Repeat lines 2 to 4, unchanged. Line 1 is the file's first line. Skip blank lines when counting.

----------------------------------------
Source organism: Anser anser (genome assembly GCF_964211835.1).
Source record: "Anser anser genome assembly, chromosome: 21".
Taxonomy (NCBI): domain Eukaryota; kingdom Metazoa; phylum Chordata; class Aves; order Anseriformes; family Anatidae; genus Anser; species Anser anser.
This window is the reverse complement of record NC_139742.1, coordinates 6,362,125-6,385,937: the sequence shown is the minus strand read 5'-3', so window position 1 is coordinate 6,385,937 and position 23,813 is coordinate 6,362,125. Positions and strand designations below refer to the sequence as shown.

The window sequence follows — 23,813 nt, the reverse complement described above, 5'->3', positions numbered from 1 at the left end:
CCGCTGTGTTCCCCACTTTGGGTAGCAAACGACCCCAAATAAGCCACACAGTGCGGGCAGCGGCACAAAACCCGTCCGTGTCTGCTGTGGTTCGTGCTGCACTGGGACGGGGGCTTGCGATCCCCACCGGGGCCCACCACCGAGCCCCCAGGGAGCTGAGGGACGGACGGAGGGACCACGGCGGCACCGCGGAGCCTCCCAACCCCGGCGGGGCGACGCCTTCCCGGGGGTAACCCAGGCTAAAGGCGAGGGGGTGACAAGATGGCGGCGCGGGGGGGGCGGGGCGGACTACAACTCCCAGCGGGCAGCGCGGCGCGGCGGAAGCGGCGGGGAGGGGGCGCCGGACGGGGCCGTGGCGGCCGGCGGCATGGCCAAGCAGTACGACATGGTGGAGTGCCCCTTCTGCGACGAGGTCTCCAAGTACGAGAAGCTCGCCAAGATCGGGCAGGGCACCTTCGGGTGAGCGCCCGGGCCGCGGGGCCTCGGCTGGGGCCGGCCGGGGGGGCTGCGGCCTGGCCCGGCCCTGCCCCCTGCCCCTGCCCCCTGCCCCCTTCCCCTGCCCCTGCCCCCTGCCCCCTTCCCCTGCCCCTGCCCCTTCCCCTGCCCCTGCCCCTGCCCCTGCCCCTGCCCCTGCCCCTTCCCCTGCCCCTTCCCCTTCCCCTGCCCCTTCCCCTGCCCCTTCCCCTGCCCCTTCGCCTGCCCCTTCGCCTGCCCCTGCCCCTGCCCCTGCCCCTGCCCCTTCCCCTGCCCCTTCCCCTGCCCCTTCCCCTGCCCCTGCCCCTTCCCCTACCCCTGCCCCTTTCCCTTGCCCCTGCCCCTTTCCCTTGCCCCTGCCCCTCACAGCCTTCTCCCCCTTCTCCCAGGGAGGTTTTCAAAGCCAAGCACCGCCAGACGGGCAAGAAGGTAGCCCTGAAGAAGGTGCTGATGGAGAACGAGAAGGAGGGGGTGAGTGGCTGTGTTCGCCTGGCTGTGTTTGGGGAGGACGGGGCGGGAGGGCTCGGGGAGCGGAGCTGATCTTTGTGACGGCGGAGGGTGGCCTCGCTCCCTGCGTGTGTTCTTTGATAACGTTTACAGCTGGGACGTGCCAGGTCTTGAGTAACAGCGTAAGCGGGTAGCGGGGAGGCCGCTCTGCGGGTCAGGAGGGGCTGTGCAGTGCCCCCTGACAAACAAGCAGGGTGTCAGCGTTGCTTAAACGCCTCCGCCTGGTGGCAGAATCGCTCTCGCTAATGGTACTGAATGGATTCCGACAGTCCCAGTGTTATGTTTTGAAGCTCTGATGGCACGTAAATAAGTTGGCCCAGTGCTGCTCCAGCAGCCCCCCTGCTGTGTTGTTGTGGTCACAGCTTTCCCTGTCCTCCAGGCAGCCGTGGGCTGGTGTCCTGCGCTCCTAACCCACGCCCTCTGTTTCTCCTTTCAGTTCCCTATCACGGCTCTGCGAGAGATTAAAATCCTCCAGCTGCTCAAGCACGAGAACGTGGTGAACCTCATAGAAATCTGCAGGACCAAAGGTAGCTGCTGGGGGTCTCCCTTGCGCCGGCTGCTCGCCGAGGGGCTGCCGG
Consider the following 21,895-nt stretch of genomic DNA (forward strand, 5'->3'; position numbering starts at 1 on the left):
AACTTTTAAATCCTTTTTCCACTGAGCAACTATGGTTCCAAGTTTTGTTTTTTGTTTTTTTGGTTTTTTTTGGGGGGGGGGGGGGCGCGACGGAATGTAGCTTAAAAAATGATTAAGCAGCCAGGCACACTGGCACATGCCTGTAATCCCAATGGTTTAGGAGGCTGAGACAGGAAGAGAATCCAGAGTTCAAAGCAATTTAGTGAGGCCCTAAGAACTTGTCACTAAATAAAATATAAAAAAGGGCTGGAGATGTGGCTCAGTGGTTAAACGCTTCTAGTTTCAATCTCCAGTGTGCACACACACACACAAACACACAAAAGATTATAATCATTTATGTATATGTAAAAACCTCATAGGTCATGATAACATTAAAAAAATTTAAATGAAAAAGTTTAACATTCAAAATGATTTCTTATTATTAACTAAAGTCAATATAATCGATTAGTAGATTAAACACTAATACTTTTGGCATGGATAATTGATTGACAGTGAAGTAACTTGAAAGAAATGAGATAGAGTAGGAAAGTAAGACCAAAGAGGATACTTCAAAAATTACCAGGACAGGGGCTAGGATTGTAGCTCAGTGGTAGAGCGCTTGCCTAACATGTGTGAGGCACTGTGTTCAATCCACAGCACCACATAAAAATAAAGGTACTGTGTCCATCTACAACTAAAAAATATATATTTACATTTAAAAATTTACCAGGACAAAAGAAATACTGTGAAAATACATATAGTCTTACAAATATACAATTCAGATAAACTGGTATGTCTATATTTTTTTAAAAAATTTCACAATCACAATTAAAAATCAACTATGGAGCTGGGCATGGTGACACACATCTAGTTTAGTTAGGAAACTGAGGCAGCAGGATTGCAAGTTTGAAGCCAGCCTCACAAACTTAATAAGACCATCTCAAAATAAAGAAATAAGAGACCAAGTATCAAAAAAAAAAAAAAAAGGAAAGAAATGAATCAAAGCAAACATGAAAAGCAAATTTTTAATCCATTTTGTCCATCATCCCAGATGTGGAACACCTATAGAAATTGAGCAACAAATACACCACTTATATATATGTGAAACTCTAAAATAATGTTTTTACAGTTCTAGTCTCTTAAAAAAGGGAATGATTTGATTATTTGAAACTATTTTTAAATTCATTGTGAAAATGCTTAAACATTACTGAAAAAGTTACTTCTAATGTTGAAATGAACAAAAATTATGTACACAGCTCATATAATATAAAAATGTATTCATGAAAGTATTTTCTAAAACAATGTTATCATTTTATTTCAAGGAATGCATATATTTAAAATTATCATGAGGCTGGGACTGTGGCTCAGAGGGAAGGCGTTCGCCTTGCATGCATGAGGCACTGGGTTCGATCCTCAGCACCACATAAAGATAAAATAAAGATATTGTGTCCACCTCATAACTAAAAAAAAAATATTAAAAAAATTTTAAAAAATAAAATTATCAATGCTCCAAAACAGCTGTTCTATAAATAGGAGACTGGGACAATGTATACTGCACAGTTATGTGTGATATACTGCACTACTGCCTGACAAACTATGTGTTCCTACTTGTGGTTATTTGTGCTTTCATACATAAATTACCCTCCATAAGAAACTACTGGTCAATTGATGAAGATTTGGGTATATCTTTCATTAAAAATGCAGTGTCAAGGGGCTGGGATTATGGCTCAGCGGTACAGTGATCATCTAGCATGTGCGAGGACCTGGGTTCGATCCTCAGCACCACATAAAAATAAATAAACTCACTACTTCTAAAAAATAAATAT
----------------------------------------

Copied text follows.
Source record: "Anser anser genome assembly, chromosome: 21".
Taxonomy (NCBI): domain Eukaryota; kingdom Metazoa; phylum Chordata; class Aves; order Anseriformes; family Anatidae; genus Anser; species Anser anser.
This window is the reverse complement of record NC_139742.1, coordinates 6,362,125-6,385,937: the sequence shown is the minus strand read 5'-3', so window position 1 is coordinate 6,385,937 and position 23,813 is coordinate 6,362,125. Positions and strand designations below refer to the sequence as shown.